That title will only make sense if you know who Sarah Palin is.
So today we went out to drop off some family videos for conversion to digital and then we went shopping for yummy M&S food, and the whole day was going well but when we arrived home, Phil managed to hit his head on the edge of the car door, and there was blood everywhere. After we got it to stop bleeding, I tried to persuade him to go to the hospital but he didn’t want to, but then we went to the chemists to get some antiseptic lotion and they also thought he should go to the hospital for stitches, so he finally agreed.
I only have one picture for today, which I took while I was waiting for him.
There were going to be more pictures but honestly he was in and out so fast that I didn’t have time to look around for things to snap. They examined him, asked him some questions, closed the wound with tissue adhesive, and we were free to go all within 20 minutes of arriving.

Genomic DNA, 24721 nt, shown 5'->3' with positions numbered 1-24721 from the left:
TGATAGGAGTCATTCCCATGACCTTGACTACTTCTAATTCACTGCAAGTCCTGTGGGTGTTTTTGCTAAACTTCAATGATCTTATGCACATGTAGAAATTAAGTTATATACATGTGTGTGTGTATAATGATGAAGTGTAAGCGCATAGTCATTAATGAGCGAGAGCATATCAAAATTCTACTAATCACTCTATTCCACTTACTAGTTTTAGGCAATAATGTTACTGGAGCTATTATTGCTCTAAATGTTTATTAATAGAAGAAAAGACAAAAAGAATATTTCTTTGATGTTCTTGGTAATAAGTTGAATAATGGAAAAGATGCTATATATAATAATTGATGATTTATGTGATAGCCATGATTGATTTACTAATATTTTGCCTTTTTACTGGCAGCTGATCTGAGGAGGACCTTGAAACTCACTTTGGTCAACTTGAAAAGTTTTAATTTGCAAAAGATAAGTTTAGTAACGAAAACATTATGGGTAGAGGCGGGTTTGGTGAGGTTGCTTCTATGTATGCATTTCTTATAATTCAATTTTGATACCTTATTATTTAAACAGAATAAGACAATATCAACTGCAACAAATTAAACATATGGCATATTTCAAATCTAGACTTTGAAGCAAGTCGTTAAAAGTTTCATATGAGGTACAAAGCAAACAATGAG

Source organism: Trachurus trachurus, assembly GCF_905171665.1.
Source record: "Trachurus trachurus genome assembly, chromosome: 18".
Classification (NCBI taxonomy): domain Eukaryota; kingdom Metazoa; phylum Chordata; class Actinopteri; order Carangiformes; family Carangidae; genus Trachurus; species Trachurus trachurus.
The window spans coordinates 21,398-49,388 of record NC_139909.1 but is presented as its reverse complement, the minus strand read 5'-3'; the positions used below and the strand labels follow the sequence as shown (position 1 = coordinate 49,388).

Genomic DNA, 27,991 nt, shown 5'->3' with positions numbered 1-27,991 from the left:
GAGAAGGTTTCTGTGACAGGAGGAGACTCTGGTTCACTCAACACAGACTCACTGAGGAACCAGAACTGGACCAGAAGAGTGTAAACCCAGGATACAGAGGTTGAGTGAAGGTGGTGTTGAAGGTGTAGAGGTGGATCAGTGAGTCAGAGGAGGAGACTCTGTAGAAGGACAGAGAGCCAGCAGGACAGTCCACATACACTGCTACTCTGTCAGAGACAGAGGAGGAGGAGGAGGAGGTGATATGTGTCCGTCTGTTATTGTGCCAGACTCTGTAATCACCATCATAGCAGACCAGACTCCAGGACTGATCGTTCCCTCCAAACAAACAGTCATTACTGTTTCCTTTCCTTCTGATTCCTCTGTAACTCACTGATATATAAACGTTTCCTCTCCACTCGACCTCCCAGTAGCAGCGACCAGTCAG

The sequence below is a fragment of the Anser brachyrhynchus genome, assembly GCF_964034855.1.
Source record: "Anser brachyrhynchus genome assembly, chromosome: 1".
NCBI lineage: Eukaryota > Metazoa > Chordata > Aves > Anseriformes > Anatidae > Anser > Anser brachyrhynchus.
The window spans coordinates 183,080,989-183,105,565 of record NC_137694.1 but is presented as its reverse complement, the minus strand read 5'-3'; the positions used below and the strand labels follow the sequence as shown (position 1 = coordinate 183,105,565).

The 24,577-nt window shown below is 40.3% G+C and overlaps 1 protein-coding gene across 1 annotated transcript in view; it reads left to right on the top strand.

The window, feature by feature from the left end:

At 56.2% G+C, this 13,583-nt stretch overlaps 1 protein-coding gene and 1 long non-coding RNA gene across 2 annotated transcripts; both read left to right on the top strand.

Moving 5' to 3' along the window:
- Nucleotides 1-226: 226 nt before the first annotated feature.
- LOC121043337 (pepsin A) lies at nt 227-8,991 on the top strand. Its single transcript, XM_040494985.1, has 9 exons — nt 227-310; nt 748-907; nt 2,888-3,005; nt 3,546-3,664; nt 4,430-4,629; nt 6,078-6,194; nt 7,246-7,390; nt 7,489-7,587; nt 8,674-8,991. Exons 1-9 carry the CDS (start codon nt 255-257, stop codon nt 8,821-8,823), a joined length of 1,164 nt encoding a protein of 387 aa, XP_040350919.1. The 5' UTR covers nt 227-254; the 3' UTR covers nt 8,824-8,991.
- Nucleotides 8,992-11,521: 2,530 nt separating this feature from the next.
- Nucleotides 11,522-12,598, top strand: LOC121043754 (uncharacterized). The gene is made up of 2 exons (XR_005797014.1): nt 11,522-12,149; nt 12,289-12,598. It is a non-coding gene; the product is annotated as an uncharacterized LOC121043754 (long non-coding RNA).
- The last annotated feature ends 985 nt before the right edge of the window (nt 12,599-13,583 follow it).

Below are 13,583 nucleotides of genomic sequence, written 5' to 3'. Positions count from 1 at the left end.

It was a sharp contrast to my experience of emergency rooms in America. One day my arm went numb and after dithering for a while, I figured that they always warn you about strokes and heart attacks and tell you to go get checked out, so I went to the emergency room. They triaged me quickly, and had me fill out multiple forms, and made sure they got my insurance information, but then I sat and sat and sat. Eventually someone took me into an exam room and left me there. And I waited and waited and waited. All alone, in a gown, with nothing to read or listen to or watch and with a numb arm. Every now and then the door would open and every time it was the billing lady, who wanted to know if I had been treated and would I like to make my payment now. NO I HAVE NOT! AND LUCKILY I HAVEN’T HAD A STROKE YET!
3 hours later, I finally saw a doctor. By then my arm wasn’t numb anymore and the EKG she did was fine, so I went home (after I stopped and gave my credit card to the billing lady).
If you’ve been living in America, the most shocking thing about healthcare in this country is the fact there is never a billing lady. The second most shocking thing is that there is never a form. Not one. They ask your name and address, they type it in the system, find you in the central database, and then they tell you to sit down and then a doctor or nurse comes and you get taken care of and that’s that.
So no death panels. Who knew?